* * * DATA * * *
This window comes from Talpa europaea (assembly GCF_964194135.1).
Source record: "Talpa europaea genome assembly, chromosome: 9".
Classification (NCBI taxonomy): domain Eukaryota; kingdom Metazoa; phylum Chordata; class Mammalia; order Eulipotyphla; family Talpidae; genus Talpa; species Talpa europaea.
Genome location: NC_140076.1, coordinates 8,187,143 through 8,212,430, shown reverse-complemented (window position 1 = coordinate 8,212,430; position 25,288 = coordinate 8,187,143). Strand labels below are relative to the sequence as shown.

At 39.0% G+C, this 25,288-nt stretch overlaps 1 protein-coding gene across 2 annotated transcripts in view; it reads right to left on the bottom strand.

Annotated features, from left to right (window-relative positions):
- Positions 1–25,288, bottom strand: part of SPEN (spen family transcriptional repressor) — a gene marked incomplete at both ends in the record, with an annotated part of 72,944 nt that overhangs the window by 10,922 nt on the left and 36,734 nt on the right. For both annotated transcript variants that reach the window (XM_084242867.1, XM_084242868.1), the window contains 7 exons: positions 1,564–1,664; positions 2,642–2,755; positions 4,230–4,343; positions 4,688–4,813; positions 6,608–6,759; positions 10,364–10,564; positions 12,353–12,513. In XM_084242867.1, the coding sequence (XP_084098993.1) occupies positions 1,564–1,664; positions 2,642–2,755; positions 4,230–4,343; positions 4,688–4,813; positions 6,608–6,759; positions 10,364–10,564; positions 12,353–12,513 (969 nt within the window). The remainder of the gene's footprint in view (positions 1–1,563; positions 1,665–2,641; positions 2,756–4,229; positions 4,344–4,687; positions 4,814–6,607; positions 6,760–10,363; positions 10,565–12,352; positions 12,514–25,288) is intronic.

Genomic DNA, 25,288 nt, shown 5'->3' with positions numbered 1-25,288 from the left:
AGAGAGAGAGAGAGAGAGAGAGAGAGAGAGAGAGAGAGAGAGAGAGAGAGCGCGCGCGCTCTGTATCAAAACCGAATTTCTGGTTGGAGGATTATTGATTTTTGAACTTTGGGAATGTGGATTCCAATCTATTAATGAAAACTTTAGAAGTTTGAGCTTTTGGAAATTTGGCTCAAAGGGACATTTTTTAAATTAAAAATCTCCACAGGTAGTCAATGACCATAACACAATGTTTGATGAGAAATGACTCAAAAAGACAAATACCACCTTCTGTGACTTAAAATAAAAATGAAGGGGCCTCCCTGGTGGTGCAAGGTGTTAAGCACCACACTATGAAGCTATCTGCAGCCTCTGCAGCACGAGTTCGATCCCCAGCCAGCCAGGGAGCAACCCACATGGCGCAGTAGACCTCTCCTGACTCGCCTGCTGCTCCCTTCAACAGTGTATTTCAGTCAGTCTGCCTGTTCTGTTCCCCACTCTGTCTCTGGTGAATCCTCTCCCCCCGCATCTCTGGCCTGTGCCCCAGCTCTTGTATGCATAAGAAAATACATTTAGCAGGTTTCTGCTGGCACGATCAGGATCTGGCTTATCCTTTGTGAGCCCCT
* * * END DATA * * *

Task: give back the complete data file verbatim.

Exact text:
This window comes from Talpa europaea (assembly GCF_964194135.1).
Source record: "Talpa europaea genome assembly, chromosome: 9".
Classification (NCBI taxonomy): domain Eukaryota; kingdom Metazoa; phylum Chordata; class Mammalia; order Eulipotyphla; family Talpidae; genus Talpa; species Talpa europaea.
Genome location: NC_140076.1, coordinates 8,187,143 through 8,212,430, shown reverse-complemented (window position 1 = coordinate 8,212,430; position 25,288 = coordinate 8,187,143). Strand labels below are relative to the sequence as shown.

At 39.0% G+C, this 25,288-nt stretch overlaps 1 protein-coding gene across 2 annotated transcripts in view; it reads right to left on the bottom strand.

Annotated features, from left to right (window-relative positions):
- Positions 1–25,288, bottom strand: part of SPEN (spen family transcriptional repressor) — a gene marked incomplete at both ends in the record, with an annotated part of 72,944 nt that overhangs the window by 10,922 nt on the left and 36,734 nt on the right. For both annotated transcript variants that reach the window (XM_084242867.1, XM_084242868.1), the window contains 7 exons: positions 1,564–1,664; positions 2,642–2,755; positions 4,230–4,343; positions 4,688–4,813; positions 6,608–6,759; positions 10,364–10,564; positions 12,353–12,513. In XM_084242867.1, the coding sequence (XP_084098993.1) occupies positions 1,564–1,664; positions 2,642–2,755; positions 4,230–4,343; positions 4,688–4,813; positions 6,608–6,759; positions 10,364–10,564; positions 12,353–12,513 (969 nt within the window). The remainder of the gene's footprint in view (positions 1–1,563; positions 1,665–2,641; positions 2,756–4,229; positions 4,344–4,687; positions 4,814–6,607; positions 6,760–10,363; positions 10,565–12,352; positions 12,514–25,288) is intronic.

Genomic DNA, 25,288 nt, shown 5'->3' with positions numbered 1-25,288 from the left:
AGAGAGAGAGAGAGAGAGAGAGAGAGAGAGAGAGAGAGAGAGAGAGAGAGCGCGCGCGCTCTGTATCAAAACCGAATTTCTGGTTGGAGGATTATTGATTTTTGAACTTTGGGAATGTGGATTCCAATCTATTAATGAAAACTTTAGAAGTTTGAGCTTTTGGAAATTTGGCTCAAAGGGACATTTTTTAAATTAAAAATCTCCACAGGTAGTCAATGACCATAACACAATGTTTGATGAGAAATGACTCAAAAAGACAAATACCACCTTCTGTGACTTAAAATAAAAATGAAGGGGCCTCCCTGGTGGTGCAAGGTGTTAAGCACCACACTATGAAGCTATCTGCAGCCTCTGCAGCACGAGTTCGATCCCCAGCCAGCCAGGGAGCAACCCACATGGCGCAGTAGACCTCTCCTGACTCGCCTGCTGCTCCCTTCAACAGTGTATTTCAGTCAGTCTGCCTGTTCTGTTCCCCACTCTGTCTCTGGTGAATCCTCTCCCCCCGCATCTCTGGCCTGTGCCCCAGCTCTTGTATGCATAAGAAAATACATTTAGCAGGTTTCTGCTGGCACGATCAGGATCTGGCTTATCCTTTGTGAGCCCCT